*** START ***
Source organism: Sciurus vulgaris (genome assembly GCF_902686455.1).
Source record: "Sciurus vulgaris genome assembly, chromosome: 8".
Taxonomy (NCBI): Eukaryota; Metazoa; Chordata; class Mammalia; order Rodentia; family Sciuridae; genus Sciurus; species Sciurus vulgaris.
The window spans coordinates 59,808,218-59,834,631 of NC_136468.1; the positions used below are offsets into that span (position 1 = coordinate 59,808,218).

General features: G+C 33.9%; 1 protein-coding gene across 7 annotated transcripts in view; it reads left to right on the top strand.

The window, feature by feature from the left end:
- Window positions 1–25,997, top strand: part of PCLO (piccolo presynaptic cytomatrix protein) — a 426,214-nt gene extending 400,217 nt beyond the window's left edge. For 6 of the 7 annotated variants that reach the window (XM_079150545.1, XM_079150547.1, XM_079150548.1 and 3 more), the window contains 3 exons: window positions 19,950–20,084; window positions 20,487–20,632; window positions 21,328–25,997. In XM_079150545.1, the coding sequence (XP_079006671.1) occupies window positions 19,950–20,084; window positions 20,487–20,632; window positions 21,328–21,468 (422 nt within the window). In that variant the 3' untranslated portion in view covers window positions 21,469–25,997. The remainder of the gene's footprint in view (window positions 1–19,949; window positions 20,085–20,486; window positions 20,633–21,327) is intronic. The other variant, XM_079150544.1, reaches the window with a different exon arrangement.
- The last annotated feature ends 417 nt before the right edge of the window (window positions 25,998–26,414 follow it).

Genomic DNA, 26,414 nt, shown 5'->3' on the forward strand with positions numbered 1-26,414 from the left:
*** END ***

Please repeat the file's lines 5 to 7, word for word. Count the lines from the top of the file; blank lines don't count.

General features: G+C 33.9%; 1 protein-coding gene across 7 annotated transcripts in view; it reads left to right on the top strand.

The window, feature by feature from the left end:
- Window positions 1–25,997, top strand: part of PCLO (piccolo presynaptic cytomatrix protein) — a 426,214-nt gene extending 400,217 nt beyond the window's left edge. For 6 of the 7 annotated variants that reach the window (XM_079150545.1, XM_079150547.1, XM_079150548.1 and 3 more), the window contains 3 exons: window positions 19,950–20,084; window positions 20,487–20,632; window positions 21,328–25,997. In XM_079150545.1, the coding sequence (XP_079006671.1) occupies window positions 19,950–20,084; window positions 20,487–20,632; window positions 21,328–21,468 (422 nt within the window). In that variant the 3' untranslated portion in view covers window positions 21,469–25,997. The remainder of the gene's footprint in view (window positions 1–19,949; window positions 20,085–20,486; window positions 20,633–21,327) is intronic. The other variant, XM_079150544.1, reaches the window with a different exon arrangement.